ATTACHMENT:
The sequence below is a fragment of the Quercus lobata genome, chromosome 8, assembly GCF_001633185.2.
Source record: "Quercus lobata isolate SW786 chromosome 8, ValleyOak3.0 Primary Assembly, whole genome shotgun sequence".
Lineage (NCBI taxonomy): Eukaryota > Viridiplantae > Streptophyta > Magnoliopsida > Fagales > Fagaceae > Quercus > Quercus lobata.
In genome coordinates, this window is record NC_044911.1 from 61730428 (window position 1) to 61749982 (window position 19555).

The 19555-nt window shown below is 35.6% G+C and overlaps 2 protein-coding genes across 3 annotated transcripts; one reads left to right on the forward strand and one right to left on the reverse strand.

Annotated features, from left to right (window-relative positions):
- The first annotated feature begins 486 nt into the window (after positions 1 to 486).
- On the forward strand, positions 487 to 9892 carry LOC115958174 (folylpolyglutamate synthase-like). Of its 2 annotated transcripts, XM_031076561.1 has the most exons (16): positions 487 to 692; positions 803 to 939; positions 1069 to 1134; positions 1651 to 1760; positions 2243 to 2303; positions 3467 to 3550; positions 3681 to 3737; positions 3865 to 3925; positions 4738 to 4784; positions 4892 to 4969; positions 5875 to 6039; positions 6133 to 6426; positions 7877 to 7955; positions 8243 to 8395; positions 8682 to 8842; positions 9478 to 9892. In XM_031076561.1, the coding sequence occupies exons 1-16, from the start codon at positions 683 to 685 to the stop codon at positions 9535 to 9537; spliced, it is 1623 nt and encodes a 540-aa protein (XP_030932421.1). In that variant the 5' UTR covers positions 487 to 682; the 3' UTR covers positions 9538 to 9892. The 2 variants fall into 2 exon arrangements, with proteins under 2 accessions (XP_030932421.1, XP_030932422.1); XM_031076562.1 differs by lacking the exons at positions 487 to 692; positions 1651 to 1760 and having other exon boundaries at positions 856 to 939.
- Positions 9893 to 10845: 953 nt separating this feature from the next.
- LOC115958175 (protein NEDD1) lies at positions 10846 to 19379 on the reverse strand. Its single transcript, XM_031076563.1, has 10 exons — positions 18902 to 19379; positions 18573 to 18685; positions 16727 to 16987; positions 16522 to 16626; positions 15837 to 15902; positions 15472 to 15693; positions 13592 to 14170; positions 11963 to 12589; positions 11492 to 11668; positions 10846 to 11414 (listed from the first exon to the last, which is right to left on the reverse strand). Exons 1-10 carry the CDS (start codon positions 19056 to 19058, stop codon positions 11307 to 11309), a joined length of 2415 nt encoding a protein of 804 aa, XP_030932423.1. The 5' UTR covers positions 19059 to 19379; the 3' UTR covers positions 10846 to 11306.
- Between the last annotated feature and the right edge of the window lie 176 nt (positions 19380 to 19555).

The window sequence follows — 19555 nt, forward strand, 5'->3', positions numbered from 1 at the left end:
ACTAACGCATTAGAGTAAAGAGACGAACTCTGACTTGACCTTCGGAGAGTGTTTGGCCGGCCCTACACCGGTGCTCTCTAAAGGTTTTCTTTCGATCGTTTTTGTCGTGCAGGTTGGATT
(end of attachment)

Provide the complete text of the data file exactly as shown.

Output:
The sequence below is a fragment of the Quercus lobata genome, chromosome 8, assembly GCF_001633185.2.
Source record: "Quercus lobata isolate SW786 chromosome 8, ValleyOak3.0 Primary Assembly, whole genome shotgun sequence".
Lineage (NCBI taxonomy): Eukaryota > Viridiplantae > Streptophyta > Magnoliopsida > Fagales > Fagaceae > Quercus > Quercus lobata.
In genome coordinates, this window is record NC_044911.1 from 61730428 (window position 1) to 61749982 (window position 19555).

The 19555-nt window shown below is 35.6% G+C and overlaps 2 protein-coding genes across 3 annotated transcripts; one reads left to right on the forward strand and one right to left on the reverse strand.

Annotated features, from left to right (window-relative positions):
- The first annotated feature begins 486 nt into the window (after positions 1 to 486).
- On the forward strand, positions 487 to 9892 carry LOC115958174 (folylpolyglutamate synthase-like). Of its 2 annotated transcripts, XM_031076561.1 has the most exons (16): positions 487 to 692; positions 803 to 939; positions 1069 to 1134; positions 1651 to 1760; positions 2243 to 2303; positions 3467 to 3550; positions 3681 to 3737; positions 3865 to 3925; positions 4738 to 4784; positions 4892 to 4969; positions 5875 to 6039; positions 6133 to 6426; positions 7877 to 7955; positions 8243 to 8395; positions 8682 to 8842; positions 9478 to 9892. In XM_031076561.1, the coding sequence occupies exons 1-16, from the start codon at positions 683 to 685 to the stop codon at positions 9535 to 9537; spliced, it is 1623 nt and encodes a 540-aa protein (XP_030932421.1). In that variant the 5' UTR covers positions 487 to 682; the 3' UTR covers positions 9538 to 9892. The 2 variants fall into 2 exon arrangements, with proteins under 2 accessions (XP_030932421.1, XP_030932422.1); XM_031076562.1 differs by lacking the exons at positions 487 to 692; positions 1651 to 1760 and having other exon boundaries at positions 856 to 939.
- Positions 9893 to 10845: 953 nt separating this feature from the next.
- LOC115958175 (protein NEDD1) lies at positions 10846 to 19379 on the reverse strand. Its single transcript, XM_031076563.1, has 10 exons — positions 18902 to 19379; positions 18573 to 18685; positions 16727 to 16987; positions 16522 to 16626; positions 15837 to 15902; positions 15472 to 15693; positions 13592 to 14170; positions 11963 to 12589; positions 11492 to 11668; positions 10846 to 11414 (listed from the first exon to the last, which is right to left on the reverse strand). Exons 1-10 carry the CDS (start codon positions 19056 to 19058, stop codon positions 11307 to 11309), a joined length of 2415 nt encoding a protein of 804 aa, XP_030932423.1. The 5' UTR covers positions 19059 to 19379; the 3' UTR covers positions 10846 to 11306.
- Between the last annotated feature and the right edge of the window lie 176 nt (positions 19380 to 19555).

The window sequence follows — 19555 nt, forward strand, 5'->3', positions numbered from 1 at the left end:
ACTAACGCATTAGAGTAAAGAGACGAACTCTGACTTGACCTTCGGAGAGTGTTTGGCCGGCCCTACACCGGTGCTCTCTAAAGGTTTTCTTTCGATCGTTTTTGTCGTGCAGGTTGGATT